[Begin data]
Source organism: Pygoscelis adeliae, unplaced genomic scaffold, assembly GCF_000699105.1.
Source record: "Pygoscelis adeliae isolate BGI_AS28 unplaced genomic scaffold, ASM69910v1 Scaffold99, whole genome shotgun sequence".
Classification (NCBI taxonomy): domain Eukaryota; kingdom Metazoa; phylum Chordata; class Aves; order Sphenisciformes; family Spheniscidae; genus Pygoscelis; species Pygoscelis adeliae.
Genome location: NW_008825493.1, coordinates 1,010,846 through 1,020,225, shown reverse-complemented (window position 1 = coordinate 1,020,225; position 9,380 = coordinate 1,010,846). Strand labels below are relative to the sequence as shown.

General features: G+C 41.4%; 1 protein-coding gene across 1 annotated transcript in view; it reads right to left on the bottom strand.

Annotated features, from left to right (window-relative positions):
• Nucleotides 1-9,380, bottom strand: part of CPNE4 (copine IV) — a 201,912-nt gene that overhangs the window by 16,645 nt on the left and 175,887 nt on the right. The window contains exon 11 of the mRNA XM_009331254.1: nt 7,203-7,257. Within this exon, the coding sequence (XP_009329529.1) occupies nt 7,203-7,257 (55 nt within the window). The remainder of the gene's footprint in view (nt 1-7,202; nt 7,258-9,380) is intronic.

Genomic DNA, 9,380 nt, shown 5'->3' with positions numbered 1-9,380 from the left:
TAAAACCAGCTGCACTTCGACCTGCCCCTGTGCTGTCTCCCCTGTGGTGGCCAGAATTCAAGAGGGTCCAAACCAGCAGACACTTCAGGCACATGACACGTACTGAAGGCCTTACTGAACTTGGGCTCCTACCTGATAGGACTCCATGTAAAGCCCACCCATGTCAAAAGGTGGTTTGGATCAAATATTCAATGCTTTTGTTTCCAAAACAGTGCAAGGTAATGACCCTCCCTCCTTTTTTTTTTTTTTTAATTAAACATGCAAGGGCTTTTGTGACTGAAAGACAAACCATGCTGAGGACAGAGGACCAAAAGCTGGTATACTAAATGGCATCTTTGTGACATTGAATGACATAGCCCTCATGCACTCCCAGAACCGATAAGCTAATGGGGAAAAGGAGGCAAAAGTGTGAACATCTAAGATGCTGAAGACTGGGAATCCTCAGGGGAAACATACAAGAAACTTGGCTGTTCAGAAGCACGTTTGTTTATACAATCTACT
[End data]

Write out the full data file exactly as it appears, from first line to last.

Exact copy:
Source organism: Pygoscelis adeliae, unplaced genomic scaffold, assembly GCF_000699105.1.
Source record: "Pygoscelis adeliae isolate BGI_AS28 unplaced genomic scaffold, ASM69910v1 Scaffold99, whole genome shotgun sequence".
Classification (NCBI taxonomy): domain Eukaryota; kingdom Metazoa; phylum Chordata; class Aves; order Sphenisciformes; family Spheniscidae; genus Pygoscelis; species Pygoscelis adeliae.
Genome location: NW_008825493.1, coordinates 1,010,846 through 1,020,225, shown reverse-complemented (window position 1 = coordinate 1,020,225; position 9,380 = coordinate 1,010,846). Strand labels below are relative to the sequence as shown.

General features: G+C 41.4%; 1 protein-coding gene across 1 annotated transcript in view; it reads right to left on the bottom strand.

Annotated features, from left to right (window-relative positions):
• Nucleotides 1-9,380, bottom strand: part of CPNE4 (copine IV) — a 201,912-nt gene that overhangs the window by 16,645 nt on the left and 175,887 nt on the right. The window contains exon 11 of the mRNA XM_009331254.1: nt 7,203-7,257. Within this exon, the coding sequence (XP_009329529.1) occupies nt 7,203-7,257 (55 nt within the window). The remainder of the gene's footprint in view (nt 1-7,202; nt 7,258-9,380) is intronic.

Genomic DNA, 9,380 nt, shown 5'->3' with positions numbered 1-9,380 from the left:
TAAAACCAGCTGCACTTCGACCTGCCCCTGTGCTGTCTCCCCTGTGGTGGCCAGAATTCAAGAGGGTCCAAACCAGCAGACACTTCAGGCACATGACACGTACTGAAGGCCTTACTGAACTTGGGCTCCTACCTGATAGGACTCCATGTAAAGCCCACCCATGTCAAAAGGTGGTTTGGATCAAATATTCAATGCTTTTGTTTCCAAAACAGTGCAAGGTAATGACCCTCCCTCCTTTTTTTTTTTTTTTAATTAAACATGCAAGGGCTTTTGTGACTGAAAGACAAACCATGCTGAGGACAGAGGACCAAAAGCTGGTATACTAAATGGCATCTTTGTGACATTGAATGACATAGCCCTCATGCACTCCCAGAACCGATAAGCTAATGGGGAAAAGGAGGCAAAAGTGTGAACATCTAAGATGCTGAAGACTGGGAATCCTCAGGGGAAACATACAAGAAACTTGGCTGTTCAGAAGCACGTTTGTTTATACAATCTACT